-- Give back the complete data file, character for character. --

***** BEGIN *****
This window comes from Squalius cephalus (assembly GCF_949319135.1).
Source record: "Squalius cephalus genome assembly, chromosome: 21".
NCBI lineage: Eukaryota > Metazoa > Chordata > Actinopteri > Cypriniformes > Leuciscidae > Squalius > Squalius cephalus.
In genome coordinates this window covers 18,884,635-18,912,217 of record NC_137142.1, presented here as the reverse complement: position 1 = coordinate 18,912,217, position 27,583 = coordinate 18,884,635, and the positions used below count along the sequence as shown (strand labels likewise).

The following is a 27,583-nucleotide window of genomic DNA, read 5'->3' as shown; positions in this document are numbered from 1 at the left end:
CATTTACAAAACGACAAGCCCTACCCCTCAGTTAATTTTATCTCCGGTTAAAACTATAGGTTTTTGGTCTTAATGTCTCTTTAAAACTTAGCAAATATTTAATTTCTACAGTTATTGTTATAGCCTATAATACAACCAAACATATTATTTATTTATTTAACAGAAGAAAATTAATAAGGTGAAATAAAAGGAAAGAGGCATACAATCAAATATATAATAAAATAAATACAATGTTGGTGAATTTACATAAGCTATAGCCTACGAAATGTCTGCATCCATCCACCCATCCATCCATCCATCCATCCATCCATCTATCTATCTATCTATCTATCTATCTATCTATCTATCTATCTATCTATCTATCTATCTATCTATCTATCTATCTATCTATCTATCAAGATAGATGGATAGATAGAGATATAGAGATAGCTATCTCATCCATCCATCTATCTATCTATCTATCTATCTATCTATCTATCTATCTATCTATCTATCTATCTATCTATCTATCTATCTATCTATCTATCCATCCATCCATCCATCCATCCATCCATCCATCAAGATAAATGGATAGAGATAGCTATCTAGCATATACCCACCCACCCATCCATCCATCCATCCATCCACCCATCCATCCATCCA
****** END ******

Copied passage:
This window comes from Squalius cephalus (assembly GCF_949319135.1).
Source record: "Squalius cephalus genome assembly, chromosome: 21".
NCBI lineage: Eukaryota > Metazoa > Chordata > Actinopteri > Cypriniformes > Leuciscidae > Squalius > Squalius cephalus.
In genome coordinates this window covers 18,884,635-18,912,217 of record NC_137142.1, presented here as the reverse complement: position 1 = coordinate 18,912,217, position 27,583 = coordinate 18,884,635, and the positions used below count along the sequence as shown (strand labels likewise).

The following is a 27,583-nucleotide window of genomic DNA, read 5'->3' as shown; positions in this document are numbered from 1 at the left end:
CATTTACAAAACGACAAGCCCTACCCCTCAGTTAATTTTATCTCCGGTTAAAACTATAGGTTTTTGGTCTTAATGTCTCTTTAAAACTTAGCAAATATTTAATTTCTACAGTTATTGTTATAGCCTATAATACAACCAAACATATTATTTATTTATTTAACAGAAGAAAATTAATAAGGTGAAATAAAAGGAAAGAGGCATACAATCAAATATATAATAAAATAAATACAATGTTGGTGAATTTACATAAGCTATAGCCTACGAAATGTCTGCATCCATCCACCCATCCATCCATCCATCCATCCATCCATCTATCTATCTATCTATCTATCTATCTATCTATCTATCTATCTATCTATCTATCTATCTATCTATCTATCTATCTATCTATCTATCAAGATAGATGGATAGATAGAGATATAGAGATAGCTATCTCATCCATCCATCTATCTATCTATCTATCTATCTATCTATCTATCTATCTATCTATCTATCTATCTATCTATCTATCTATCTATCTATCTATCCATCCATCCATCCATCCATCCATCCATCCATCAAGATAAATGGATAGAGATAGCTATCTAGCATATACCCACCCACCCATCCATCCATCCATCCATCCACCCATCCATCCATCCA